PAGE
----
1. Identifying a fake paper or polymer note
Polymer ₤ 5 and ₤ 10 notes have entirely replaced paper notes considering that 2018, while this year has seen the release of polymer ₤ 20 notes into blood circulation.
All notes will be polymer by the end of 2021, when the Bank of England expects to have released a ₤ 50 polymer note.
But with paper notes still in flow and polymer notes having extra safety functions to make them more difficult to counterfeit, what should you be watching out for to identify if your money is fake?
Initially, let's take a look at how to spot a fake paper banknote. If you're particularly thinking about spotting fake plastic notes, scroll directly to point 8.
These are printed on an unique material, so ensure you inspect how the paper feels.
A real banknote has a cloth-like feel, while a phony note will feel more like standard paper.
₤ 50 banknote (Image: Bank of England).
2. Raised print.
Run your finger across the paper note and if it's authentic, you must have the ability to feel the raised print on locations such as the words 'Bank of England' on the front.
If it's a counterfeit, the note is unlikely to have a textured feel to it and will feel flat all over.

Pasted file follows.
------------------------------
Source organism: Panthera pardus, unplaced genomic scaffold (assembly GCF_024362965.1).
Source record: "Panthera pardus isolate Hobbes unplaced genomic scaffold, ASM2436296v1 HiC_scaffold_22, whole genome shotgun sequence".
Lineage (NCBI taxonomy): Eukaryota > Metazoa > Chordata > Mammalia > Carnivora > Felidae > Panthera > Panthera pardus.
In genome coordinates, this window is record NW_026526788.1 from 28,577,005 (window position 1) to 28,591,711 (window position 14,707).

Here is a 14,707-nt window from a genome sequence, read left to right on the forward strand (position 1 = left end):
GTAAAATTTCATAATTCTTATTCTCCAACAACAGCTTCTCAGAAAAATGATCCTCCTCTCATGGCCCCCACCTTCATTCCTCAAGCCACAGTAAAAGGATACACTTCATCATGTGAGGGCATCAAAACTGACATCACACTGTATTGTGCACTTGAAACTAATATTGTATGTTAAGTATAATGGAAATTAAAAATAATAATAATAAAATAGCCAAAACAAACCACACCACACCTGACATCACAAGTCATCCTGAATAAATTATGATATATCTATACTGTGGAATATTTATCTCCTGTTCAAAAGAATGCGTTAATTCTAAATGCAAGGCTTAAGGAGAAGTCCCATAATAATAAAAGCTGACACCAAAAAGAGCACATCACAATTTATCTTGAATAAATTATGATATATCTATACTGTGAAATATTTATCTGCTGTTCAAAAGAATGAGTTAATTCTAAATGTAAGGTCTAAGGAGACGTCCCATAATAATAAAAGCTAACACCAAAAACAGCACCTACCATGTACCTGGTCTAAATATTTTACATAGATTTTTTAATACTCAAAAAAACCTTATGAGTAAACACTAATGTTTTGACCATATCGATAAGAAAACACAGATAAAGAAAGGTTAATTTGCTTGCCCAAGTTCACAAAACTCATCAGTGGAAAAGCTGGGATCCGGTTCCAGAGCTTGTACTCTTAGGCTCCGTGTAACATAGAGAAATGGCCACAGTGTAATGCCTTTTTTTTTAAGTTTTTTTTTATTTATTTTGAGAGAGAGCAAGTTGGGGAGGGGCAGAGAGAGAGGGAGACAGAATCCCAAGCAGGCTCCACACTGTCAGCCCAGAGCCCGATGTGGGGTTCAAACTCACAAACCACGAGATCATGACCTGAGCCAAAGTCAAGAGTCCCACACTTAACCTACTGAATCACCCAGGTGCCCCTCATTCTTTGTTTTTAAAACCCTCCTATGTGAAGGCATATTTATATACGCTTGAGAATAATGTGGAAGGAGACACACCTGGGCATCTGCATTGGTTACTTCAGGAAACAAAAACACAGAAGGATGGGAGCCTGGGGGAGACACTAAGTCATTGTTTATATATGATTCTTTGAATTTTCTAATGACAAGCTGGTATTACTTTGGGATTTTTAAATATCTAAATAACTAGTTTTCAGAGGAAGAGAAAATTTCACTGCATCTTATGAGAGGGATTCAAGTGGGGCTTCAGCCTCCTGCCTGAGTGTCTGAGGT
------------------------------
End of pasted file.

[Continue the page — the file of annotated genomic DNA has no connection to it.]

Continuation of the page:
3. Check the metallic thread.
A metallic thread is embedded in every paper banknote.
This appears as silver dashes on the back of paper ₤ 20 and ₤ 50 notes (see more info on finding phony paper ₤ 20 notes on this Bank of England page).
The thread is woven through the paper-- not simply printed on-- so when you hold it approximately the light it need to look like a constant dark line.
This looks like intense green dashes on the front of ₤ 50 notes.
Each dash is actually a window which contains pictures of the '₤' sign and the number '50'. When the note is slanted from side to side, the images go up and down.
When the note is slanted up and down, the images move from side to side and the number '50' and '₤' sign swap locations.
4. Inspect the watermark.
If you hold an authentic note as much as the light, you ought to see an image of the Queen's portrait.
However, if you can still see the watermark when the note is flat and not held up to the light, it's likely to be a dodgy note.
5. Examine the print quality.
The printed lines and colours on real notes will be detailed and sharp and devoid of spots or blurred edges. So ensure you inspect the detail carefully.
If the quality is bad or unpleasant, you have actually got yourself a fake!
6. Examine under ultra-violet Buy fake money light.
This isn't so convenient if you have actually just been given a banknote in a shop, however if you're truly identified to discover whether your note is phony or authentic, put it under ultra-violet light.
If it's the real deal, its worth will appear in brilliant red and green numbers while the background will be dull in contrast.
The paper ₤ 20 and ₤ 50 notes likewise have brilliant red and green flecks randomly topped the front and back of the note.
7. Utilize a magnifying glass.
Use a magnifying glass to look carefully at the lettering underneath the Queen's picture. On a real note, ornamental swirls define the worth of the note in little letters and numerals.